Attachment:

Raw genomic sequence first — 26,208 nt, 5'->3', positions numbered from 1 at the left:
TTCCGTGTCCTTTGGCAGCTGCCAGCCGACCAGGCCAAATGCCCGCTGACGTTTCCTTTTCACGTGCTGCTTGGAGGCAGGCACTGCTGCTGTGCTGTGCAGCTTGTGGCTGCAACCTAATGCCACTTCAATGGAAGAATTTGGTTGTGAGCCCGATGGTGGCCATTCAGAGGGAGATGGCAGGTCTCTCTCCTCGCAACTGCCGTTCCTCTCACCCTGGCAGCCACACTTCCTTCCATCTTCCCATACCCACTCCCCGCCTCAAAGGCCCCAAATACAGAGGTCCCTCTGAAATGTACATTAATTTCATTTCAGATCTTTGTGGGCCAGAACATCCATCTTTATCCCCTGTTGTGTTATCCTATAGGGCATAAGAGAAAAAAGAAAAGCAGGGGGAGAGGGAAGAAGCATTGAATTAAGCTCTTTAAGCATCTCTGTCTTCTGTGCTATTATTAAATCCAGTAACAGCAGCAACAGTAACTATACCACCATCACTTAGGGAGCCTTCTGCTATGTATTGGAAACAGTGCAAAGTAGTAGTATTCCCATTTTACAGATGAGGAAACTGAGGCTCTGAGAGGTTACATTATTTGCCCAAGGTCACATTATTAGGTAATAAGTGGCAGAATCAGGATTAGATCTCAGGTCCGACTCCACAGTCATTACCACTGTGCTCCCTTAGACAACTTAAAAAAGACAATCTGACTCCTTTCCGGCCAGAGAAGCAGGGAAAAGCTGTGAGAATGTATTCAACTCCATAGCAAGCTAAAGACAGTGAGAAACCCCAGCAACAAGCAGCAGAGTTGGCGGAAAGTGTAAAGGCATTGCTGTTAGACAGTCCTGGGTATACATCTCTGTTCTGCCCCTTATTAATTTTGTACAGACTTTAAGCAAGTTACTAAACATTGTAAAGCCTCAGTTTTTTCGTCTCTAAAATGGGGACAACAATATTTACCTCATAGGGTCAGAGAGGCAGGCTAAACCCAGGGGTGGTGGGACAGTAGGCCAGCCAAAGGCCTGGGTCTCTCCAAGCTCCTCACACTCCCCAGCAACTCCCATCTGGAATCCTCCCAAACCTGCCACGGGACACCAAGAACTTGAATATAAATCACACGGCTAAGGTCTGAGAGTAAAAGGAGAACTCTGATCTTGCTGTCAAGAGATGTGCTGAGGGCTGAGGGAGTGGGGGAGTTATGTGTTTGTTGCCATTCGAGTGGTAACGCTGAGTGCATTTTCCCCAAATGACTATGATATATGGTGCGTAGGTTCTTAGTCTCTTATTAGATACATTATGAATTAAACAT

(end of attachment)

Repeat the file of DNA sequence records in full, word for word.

Raw genomic sequence first — 26,208 nt, 5'->3', positions numbered from 1 at the left:
TTCCGTGTCCTTTGGCAGCTGCCAGCCGACCAGGCCAAATGCCCGCTGACGTTTCCTTTTCACGTGCTGCTTGGAGGCAGGCACTGCTGCTGTGCTGTGCAGCTTGTGGCTGCAACCTAATGCCACTTCAATGGAAGAATTTGGTTGTGAGCCCGATGGTGGCCATTCAGAGGGAGATGGCAGGTCTCTCTCCTCGCAACTGCCGTTCCTCTCACCCTGGCAGCCACACTTCCTTCCATCTTCCCATACCCACTCCCCGCCTCAAAGGCCCCAAATACAGAGGTCCCTCTGAAATGTACATTAATTTCATTTCAGATCTTTGTGGGCCAGAACATCCATCTTTATCCCCTGTTGTGTTATCCTATAGGGCATAAGAGAAAAAAGAAAAGCAGGGGGAGAGGGAAGAAGCATTGAATTAAGCTCTTTAAGCATCTCTGTCTTCTGTGCTATTATTAAATCCAGTAACAGCAGCAACAGTAACTATACCACCATCACTTAGGGAGCCTTCTGCTATGTATTGGAAACAGTGCAAAGTAGTAGTATTCCCATTTTACAGATGAGGAAACTGAGGCTCTGAGAGGTTACATTATTTGCCCAAGGTCACATTATTAGGTAATAAGTGGCAGAATCAGGATTAGATCTCAGGTCCGACTCCACAGTCATTACCACTGTGCTCCCTTAGACAACTTAAAAAAGACAATCTGACTCCTTTCCGGCCAGAGAAGCAGGGAAAAGCTGTGAGAATGTATTCAACTCCATAGCAAGCTAAAGACAGTGAGAAACCCCAGCAACAAGCAGCAGAGTTGGCGGAAAGTGTAAAGGCATTGCTGTTAGACAGTCCTGGGTATACATCTCTGTTCTGCCCCTTATTAATTTTGTACAGACTTTAAGCAAGTTACTAAACATTGTAAAGCCTCAGTTTTTTCGTCTCTAAAATGGGGACAACAATATTTACCTCATAGGGTCAGAGAGGCAGGCTAAACCCAGGGGTGGTGGGACAGTAGGCCAGCCAAAGGCCTGGGTCTCTCCAAGCTCCTCACACTCCCCAGCAACTCCCATCTGGAATCCTCCCAAACCTGCCACGGGACACCAAGAACTTGAATATAAATCACACGGCTAAGGTCTGAGAGTAAAAGGAGAACTCTGATCTTGCTGTCAAGAGATGTGCTGAGGGCTGAGGGAGTGGGGGAGTTATGTGTTTGTTGCCATTCGAGTGGTAACGCTGAGTGCATTTTCCCCAAATGACTATGATATATGGTGCGTAGGTTCTTAGTCTCTTATTAGATACATTATGAATTAAACAT